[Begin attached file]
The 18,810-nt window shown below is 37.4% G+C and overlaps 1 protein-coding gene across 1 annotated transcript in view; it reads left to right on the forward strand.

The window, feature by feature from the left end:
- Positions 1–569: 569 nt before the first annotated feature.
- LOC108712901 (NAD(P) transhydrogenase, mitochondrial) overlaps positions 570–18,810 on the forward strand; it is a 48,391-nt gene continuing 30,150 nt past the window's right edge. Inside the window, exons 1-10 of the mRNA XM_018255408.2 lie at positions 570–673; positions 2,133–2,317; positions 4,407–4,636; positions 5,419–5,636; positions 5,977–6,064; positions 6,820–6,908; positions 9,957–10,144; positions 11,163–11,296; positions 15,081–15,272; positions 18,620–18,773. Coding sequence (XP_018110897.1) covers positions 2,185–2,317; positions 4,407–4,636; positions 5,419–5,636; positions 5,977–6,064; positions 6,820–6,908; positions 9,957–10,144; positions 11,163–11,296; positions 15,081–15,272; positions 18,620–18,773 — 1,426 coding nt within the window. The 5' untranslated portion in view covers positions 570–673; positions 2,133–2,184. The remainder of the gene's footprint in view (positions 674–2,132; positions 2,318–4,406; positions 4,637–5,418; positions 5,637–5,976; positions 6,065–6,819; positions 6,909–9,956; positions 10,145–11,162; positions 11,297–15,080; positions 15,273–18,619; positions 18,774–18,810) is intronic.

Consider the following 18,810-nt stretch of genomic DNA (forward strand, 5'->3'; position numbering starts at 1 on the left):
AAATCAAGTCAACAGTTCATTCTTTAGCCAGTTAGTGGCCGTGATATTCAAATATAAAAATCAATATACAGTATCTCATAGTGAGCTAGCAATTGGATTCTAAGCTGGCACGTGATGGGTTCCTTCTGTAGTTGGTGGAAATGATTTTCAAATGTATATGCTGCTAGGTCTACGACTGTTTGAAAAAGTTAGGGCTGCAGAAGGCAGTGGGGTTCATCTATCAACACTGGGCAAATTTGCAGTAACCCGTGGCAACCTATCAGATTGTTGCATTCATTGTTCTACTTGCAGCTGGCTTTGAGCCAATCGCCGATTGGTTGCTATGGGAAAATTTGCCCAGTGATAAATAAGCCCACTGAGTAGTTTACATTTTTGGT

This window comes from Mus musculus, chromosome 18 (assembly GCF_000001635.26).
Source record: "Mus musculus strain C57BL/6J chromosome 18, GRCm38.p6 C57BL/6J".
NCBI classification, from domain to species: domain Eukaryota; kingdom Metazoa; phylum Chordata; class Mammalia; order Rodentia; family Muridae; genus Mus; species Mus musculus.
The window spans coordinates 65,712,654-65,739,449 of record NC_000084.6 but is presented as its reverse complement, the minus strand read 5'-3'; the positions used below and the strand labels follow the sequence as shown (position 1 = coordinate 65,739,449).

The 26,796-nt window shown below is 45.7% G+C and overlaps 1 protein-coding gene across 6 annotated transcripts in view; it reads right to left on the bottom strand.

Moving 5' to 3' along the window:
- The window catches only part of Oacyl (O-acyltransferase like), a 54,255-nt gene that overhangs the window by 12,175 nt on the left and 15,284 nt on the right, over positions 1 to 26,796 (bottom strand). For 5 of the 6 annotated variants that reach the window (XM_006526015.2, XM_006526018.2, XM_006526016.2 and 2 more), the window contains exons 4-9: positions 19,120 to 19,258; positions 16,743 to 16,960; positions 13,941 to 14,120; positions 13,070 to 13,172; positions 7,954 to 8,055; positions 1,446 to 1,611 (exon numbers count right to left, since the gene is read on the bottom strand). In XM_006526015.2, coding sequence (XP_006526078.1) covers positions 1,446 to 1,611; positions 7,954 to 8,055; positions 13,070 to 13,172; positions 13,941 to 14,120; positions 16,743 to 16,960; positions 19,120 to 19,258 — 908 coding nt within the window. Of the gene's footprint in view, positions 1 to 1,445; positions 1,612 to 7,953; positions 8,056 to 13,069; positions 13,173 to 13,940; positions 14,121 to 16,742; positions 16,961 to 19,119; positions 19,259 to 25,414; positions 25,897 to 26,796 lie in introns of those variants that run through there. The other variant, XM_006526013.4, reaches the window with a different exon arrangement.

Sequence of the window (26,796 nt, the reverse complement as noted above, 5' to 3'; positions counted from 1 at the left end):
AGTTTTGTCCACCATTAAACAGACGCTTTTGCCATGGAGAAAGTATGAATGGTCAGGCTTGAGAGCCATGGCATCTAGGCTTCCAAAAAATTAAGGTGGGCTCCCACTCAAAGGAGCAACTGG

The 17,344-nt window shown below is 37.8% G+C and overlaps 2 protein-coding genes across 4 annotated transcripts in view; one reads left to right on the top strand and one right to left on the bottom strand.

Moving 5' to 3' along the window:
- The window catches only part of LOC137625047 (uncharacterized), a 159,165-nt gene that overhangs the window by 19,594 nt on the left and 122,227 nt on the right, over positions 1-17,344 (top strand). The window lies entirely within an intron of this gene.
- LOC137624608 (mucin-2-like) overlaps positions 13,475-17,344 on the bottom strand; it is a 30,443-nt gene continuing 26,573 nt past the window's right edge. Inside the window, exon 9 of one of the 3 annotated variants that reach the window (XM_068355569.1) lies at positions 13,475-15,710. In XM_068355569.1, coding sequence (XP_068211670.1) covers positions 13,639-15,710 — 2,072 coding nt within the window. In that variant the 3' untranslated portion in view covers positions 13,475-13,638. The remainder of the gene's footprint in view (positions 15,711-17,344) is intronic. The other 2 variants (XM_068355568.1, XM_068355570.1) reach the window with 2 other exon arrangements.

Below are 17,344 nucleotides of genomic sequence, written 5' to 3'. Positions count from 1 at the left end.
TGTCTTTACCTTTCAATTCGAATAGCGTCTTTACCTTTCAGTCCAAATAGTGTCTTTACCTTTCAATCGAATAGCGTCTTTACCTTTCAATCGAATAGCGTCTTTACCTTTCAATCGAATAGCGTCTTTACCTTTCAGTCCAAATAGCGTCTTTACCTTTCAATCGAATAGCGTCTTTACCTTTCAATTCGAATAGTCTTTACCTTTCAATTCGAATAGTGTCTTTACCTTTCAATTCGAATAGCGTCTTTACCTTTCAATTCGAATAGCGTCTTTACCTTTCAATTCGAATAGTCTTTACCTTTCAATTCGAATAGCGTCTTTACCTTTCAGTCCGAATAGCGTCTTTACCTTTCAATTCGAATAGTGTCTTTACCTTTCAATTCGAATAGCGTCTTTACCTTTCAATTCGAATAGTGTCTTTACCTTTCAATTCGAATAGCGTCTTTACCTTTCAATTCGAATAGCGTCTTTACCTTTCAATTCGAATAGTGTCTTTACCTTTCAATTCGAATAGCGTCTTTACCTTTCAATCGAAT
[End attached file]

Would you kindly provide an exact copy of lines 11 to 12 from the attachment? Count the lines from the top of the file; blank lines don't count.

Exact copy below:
The 26,796-nt window shown below is 45.7% G+C and overlaps 1 protein-coding gene across 6 annotated transcripts in view; it reads right to left on the bottom strand.

Moving 5' to 3' along the window: